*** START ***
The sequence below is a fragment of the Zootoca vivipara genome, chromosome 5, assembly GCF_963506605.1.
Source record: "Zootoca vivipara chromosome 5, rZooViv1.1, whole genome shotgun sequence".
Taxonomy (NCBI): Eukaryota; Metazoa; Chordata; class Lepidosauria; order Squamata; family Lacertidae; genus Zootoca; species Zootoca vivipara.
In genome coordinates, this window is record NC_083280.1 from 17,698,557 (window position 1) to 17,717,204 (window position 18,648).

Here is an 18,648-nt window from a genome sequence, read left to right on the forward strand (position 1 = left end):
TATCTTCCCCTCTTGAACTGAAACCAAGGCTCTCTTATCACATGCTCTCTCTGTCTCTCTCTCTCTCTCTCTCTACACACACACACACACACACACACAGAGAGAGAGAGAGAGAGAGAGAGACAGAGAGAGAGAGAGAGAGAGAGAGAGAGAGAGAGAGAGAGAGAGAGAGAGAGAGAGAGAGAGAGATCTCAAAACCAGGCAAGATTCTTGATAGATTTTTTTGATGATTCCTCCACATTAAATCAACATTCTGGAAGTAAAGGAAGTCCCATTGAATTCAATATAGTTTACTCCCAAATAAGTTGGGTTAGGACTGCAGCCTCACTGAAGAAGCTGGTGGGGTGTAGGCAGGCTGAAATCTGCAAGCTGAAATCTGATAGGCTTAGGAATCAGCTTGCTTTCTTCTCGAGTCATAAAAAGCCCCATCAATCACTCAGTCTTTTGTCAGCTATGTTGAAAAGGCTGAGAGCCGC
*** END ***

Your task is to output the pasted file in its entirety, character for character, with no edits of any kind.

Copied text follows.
The sequence below is a fragment of the Zootoca vivipara genome, chromosome 5, assembly GCF_963506605.1.
Source record: "Zootoca vivipara chromosome 5, rZooViv1.1, whole genome shotgun sequence".
Taxonomy (NCBI): Eukaryota; Metazoa; Chordata; class Lepidosauria; order Squamata; family Lacertidae; genus Zootoca; species Zootoca vivipara.
In genome coordinates, this window is record NC_083280.1 from 17,698,557 (window position 1) to 17,717,204 (window position 18,648).

Here is an 18,648-nt window from a genome sequence, read left to right on the forward strand (position 1 = left end):
TATCTTCCCCTCTTGAACTGAAACCAAGGCTCTCTTATCACATGCTCTCTCTGTCTCTCTCTCTCTCTCTCTCTACACACACACACACACACACACACAGAGAGAGAGAGAGAGAGAGAGAGACAGAGAGAGAGAGAGAGAGAGAGAGAGAGAGAGAGAGAGAGAGAGAGAGAGAGAGAGAGAGAGAGATCTCAAAACCAGGCAAGATTCTTGATAGATTTTTTTGATGATTCCTCCACATTAAATCAACATTCTGGAAGTAAAGGAAGTCCCATTGAATTCAATATAGTTTACTCCCAAATAAGTTGGGTTAGGACTGCAGCCTCACTGAAGAAGCTGGTGGGGTGTAGGCAGGCTGAAATCTGCAAGCTGAAATCTGATAGGCTTAGGAATCAGCTTGCTTTCTTCTCGAGTCATAAAAAGCCCCATCAATCACTCAGTCTTTTGTCAGCTATGTTGAAAAGGCTGAGAGCCGC